How can a child support order be modified?

How can a child support order be modified?

Things change over the years for Detroit residents in many different areas of life. New jobs may be taken and new additions to the family are welcomed, for example, which leave a big impact on a person’s financial, personal and family circumstances.

This is certainly the case with divorce, which involves significant family and financial changes. Of course, things will continue to change well after a divorce is finalized, which can call into question orders that were entered in the divorce.

For instance, a payor or recipient of child support may seek a modification of an existing child support order when circumstances change. Michigan law permits a person to file a motion for child support modification, but only when certain circumstances are present.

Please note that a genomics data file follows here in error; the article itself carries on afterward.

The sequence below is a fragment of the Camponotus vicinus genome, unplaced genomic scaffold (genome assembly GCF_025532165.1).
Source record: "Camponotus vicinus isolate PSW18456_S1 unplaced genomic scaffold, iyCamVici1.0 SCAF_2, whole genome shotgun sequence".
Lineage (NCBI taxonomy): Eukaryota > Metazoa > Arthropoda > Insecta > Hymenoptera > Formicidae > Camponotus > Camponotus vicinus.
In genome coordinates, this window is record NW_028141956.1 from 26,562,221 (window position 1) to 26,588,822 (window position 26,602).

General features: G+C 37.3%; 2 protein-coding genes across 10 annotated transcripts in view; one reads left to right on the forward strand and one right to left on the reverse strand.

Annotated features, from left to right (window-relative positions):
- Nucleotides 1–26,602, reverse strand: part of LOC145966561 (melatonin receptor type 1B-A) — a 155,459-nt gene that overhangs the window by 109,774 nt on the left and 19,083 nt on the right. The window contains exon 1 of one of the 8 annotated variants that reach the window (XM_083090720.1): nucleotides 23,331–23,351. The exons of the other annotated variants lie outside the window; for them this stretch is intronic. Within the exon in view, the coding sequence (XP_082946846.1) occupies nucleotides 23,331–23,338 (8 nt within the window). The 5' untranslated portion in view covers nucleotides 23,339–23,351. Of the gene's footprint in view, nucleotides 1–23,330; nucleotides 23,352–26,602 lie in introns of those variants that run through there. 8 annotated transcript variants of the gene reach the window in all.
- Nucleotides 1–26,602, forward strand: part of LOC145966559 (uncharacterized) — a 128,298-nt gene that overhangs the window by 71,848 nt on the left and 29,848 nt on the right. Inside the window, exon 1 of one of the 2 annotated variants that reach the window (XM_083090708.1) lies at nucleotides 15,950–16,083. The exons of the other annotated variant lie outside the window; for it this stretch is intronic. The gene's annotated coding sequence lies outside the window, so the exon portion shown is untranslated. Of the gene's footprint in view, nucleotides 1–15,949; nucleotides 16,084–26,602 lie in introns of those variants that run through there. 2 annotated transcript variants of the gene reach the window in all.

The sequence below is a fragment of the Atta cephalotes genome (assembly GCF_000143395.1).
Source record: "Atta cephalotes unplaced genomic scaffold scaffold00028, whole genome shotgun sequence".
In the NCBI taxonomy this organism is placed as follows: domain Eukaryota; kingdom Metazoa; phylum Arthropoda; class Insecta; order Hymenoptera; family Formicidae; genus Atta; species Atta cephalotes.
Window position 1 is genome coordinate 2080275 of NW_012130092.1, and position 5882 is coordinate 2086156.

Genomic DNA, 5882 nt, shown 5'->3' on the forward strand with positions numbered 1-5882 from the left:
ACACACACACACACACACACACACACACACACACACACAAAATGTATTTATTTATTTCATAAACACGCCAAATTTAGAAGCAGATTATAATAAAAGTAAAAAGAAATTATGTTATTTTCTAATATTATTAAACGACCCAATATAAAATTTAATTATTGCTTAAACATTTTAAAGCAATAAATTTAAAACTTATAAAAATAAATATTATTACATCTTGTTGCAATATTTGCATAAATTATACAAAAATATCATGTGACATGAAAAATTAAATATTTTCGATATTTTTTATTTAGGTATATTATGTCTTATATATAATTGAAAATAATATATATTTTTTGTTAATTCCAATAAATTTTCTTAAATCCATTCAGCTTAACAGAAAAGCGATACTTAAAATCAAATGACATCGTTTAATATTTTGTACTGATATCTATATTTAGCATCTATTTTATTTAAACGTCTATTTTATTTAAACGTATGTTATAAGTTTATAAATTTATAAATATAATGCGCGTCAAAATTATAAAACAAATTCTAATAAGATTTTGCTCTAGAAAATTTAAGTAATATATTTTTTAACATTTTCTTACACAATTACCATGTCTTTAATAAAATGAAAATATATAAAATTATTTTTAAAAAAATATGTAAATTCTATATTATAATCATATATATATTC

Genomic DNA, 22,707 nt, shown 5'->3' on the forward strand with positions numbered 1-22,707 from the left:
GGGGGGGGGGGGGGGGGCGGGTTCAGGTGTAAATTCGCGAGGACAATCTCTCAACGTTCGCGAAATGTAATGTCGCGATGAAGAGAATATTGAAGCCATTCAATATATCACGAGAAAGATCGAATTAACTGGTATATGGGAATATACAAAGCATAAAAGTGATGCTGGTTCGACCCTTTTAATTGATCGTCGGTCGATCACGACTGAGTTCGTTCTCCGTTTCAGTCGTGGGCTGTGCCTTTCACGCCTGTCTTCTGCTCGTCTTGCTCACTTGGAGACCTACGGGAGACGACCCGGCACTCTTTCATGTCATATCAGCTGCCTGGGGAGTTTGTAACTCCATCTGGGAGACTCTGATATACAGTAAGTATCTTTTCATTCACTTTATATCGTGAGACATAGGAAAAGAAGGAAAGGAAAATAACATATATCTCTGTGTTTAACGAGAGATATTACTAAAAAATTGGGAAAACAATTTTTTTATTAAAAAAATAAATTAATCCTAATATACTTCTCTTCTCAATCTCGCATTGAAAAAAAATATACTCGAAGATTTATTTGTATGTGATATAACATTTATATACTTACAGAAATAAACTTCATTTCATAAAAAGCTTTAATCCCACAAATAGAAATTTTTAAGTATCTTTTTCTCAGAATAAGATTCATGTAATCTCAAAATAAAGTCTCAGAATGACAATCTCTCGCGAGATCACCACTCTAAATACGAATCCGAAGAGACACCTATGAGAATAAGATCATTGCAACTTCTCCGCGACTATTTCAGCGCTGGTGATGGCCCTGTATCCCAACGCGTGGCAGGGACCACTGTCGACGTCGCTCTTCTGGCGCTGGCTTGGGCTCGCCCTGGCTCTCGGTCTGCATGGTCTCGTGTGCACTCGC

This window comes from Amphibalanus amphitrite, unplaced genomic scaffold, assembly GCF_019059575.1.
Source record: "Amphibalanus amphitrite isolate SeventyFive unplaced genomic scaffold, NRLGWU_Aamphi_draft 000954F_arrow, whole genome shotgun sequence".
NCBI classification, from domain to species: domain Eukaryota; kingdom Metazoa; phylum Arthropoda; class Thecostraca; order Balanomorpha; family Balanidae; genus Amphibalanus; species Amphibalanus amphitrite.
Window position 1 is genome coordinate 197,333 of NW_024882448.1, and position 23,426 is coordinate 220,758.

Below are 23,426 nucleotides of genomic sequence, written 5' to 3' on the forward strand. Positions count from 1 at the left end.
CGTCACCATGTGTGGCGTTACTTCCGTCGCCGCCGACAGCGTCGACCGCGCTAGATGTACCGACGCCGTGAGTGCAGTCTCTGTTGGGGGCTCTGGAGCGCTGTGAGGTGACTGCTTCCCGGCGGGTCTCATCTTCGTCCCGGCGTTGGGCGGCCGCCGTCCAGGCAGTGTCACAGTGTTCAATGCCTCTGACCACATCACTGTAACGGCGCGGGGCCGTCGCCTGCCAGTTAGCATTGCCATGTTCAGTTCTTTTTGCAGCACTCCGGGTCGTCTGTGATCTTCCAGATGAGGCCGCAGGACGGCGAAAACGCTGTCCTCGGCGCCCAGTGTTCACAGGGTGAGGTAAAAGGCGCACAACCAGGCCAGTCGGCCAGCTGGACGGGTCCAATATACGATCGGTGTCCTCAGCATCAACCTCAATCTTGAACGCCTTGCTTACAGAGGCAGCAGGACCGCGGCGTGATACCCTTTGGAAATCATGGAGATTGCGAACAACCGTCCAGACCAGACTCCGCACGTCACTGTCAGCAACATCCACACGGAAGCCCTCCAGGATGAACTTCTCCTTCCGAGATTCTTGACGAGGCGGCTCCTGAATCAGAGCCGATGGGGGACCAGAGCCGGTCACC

Often times, a modification is sought when there has been a change in the income of one of the parents. The custodial parent might have a decrease in income, for example, which may lead that parent to request an increase in child support from the other parent. Likewise, if the payor’s income increases, the recipient may seek to have a greater share of that income applied to child support. On the other hand, if the payor loses a job or experiences a decrease in income, that person may seek to modify the child support order in light of the inability to satisfy the existing payments.

In order to warrant a modification, the person who files a motion with the court typically bears the burden of proving the change in the order is necessary. The party usually must demonstrate a change in circumstances exists that warrants altering the existing order, and it must demonstrate how the order should be changed. Accordingly, while it is possible to change the child support order, legal standards are in place that must be satisfied before the court will do so.

Source: Michigan Supreme Court, “>It’s important to know your rights . . . concerning child support review and modification,” accessed on Oct. 17, 2015

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